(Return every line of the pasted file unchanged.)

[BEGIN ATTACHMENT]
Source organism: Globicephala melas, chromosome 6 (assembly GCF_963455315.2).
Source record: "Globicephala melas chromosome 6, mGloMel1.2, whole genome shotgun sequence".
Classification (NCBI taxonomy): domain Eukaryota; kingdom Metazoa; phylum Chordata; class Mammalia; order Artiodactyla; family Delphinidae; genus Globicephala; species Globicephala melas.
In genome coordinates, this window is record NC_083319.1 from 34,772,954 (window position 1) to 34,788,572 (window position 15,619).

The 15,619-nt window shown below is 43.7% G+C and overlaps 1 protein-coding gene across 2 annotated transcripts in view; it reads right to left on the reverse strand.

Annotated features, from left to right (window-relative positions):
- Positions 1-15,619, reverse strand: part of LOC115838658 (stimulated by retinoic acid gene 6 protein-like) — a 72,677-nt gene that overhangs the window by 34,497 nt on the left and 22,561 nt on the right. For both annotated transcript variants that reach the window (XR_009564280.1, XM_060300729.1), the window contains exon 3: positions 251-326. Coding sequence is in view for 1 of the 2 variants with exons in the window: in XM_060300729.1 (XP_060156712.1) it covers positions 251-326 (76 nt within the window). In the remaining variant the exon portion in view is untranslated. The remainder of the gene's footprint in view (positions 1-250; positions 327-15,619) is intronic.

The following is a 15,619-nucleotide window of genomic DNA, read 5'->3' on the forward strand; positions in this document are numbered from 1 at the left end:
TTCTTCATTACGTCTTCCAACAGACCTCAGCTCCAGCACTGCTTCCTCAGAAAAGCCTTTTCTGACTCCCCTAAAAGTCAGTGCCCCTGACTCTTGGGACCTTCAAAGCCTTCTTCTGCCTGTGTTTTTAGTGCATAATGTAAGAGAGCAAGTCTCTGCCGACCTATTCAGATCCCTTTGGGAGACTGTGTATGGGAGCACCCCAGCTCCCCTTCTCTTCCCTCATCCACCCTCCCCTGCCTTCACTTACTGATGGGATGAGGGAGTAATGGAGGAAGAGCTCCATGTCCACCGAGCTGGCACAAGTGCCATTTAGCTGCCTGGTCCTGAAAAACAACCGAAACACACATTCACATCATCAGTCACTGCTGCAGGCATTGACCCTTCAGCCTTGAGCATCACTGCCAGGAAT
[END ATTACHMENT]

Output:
Source organism: Globicephala melas, chromosome 6 (assembly GCF_963455315.2).
Source record: "Globicephala melas chromosome 6, mGloMel1.2, whole genome shotgun sequence".
Classification (NCBI taxonomy): domain Eukaryota; kingdom Metazoa; phylum Chordata; class Mammalia; order Artiodactyla; family Delphinidae; genus Globicephala; species Globicephala melas.
In genome coordinates, this window is record NC_083319.1 from 34,772,954 (window position 1) to 34,788,572 (window position 15,619).

The 15,619-nt window shown below is 43.7% G+C and overlaps 1 protein-coding gene across 2 annotated transcripts in view; it reads right to left on the reverse strand.

Annotated features, from left to right (window-relative positions):
- Positions 1-15,619, reverse strand: part of LOC115838658 (stimulated by retinoic acid gene 6 protein-like) — a 72,677-nt gene that overhangs the window by 34,497 nt on the left and 22,561 nt on the right. For both annotated transcript variants that reach the window (XR_009564280.1, XM_060300729.1), the window contains exon 3: positions 251-326. Coding sequence is in view for 1 of the 2 variants with exons in the window: in XM_060300729.1 (XP_060156712.1) it covers positions 251-326 (76 nt within the window). In the remaining variant the exon portion in view is untranslated. The remainder of the gene's footprint in view (positions 1-250; positions 327-15,619) is intronic.

The following is a 15,619-nucleotide window of genomic DNA, read 5'->3' on the forward strand; positions in this document are numbered from 1 at the left end:
TTCTTCATTACGTCTTCCAACAGACCTCAGCTCCAGCACTGCTTCCTCAGAAAAGCCTTTTCTGACTCCCCTAAAAGTCAGTGCCCCTGACTCTTGGGACCTTCAAAGCCTTCTTCTGCCTGTGTTTTTAGTGCATAATGTAAGAGAGCAAGTCTCTGCCGACCTATTCAGATCCCTTTGGGAGACTGTGTATGGGAGCACCCCAGCTCCCCTTCTCTTCCCTCATCCACCCTCCCCTGCCTTCACTTACTGATGGGATGAGGGAGTAATGGAGGAAGAGCTCCATGTCCACCGAGCTGGCACAAGTGCCATTTAGCTGCCTGGTCCTGAAAAACAACCGAAACACACATTCACATCATCAGTCACTGCTGCAGGCATTGACCCTTCAGCCTTGAGCATCACTGCCAGGAAT